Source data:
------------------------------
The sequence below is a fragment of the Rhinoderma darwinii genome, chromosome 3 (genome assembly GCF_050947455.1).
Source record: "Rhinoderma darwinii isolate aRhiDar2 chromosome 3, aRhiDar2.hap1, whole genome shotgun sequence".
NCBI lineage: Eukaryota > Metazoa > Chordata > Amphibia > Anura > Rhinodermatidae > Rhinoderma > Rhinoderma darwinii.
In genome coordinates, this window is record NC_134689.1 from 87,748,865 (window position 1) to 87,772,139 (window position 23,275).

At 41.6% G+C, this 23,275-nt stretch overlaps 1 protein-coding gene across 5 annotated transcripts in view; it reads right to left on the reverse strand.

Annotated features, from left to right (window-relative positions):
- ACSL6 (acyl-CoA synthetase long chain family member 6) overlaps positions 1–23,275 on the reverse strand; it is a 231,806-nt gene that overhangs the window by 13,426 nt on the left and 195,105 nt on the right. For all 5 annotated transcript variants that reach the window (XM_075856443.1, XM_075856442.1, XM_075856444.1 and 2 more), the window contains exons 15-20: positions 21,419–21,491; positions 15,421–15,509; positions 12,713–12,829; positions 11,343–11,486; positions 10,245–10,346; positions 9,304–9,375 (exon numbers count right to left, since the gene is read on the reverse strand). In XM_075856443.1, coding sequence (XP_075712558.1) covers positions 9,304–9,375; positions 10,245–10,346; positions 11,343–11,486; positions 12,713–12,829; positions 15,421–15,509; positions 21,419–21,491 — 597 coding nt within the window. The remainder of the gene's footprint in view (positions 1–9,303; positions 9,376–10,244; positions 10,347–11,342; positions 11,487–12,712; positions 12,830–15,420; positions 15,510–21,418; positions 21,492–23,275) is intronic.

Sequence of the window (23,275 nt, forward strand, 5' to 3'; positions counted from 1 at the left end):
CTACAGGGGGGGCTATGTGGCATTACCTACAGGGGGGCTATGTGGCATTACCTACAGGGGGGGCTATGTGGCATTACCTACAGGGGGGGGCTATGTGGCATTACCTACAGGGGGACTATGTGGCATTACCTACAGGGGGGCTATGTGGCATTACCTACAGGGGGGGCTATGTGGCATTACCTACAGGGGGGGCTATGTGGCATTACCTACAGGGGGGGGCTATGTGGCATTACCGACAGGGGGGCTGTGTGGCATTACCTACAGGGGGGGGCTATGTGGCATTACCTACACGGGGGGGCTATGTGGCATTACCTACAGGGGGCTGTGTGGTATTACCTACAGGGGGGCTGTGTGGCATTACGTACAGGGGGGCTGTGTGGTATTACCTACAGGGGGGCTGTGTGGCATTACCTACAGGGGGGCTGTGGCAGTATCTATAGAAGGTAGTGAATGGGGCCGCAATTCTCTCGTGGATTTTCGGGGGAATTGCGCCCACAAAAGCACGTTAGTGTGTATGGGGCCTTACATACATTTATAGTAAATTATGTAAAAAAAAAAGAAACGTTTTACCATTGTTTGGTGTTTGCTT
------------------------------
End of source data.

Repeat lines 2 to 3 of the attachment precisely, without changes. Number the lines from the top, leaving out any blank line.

Source record: "Rhinoderma darwinii isolate aRhiDar2 chromosome 3, aRhiDar2.hap1, whole genome shotgun sequence".
NCBI lineage: Eukaryota > Metazoa > Chordata > Amphibia > Anura > Rhinodermatidae > Rhinoderma > Rhinoderma darwinii.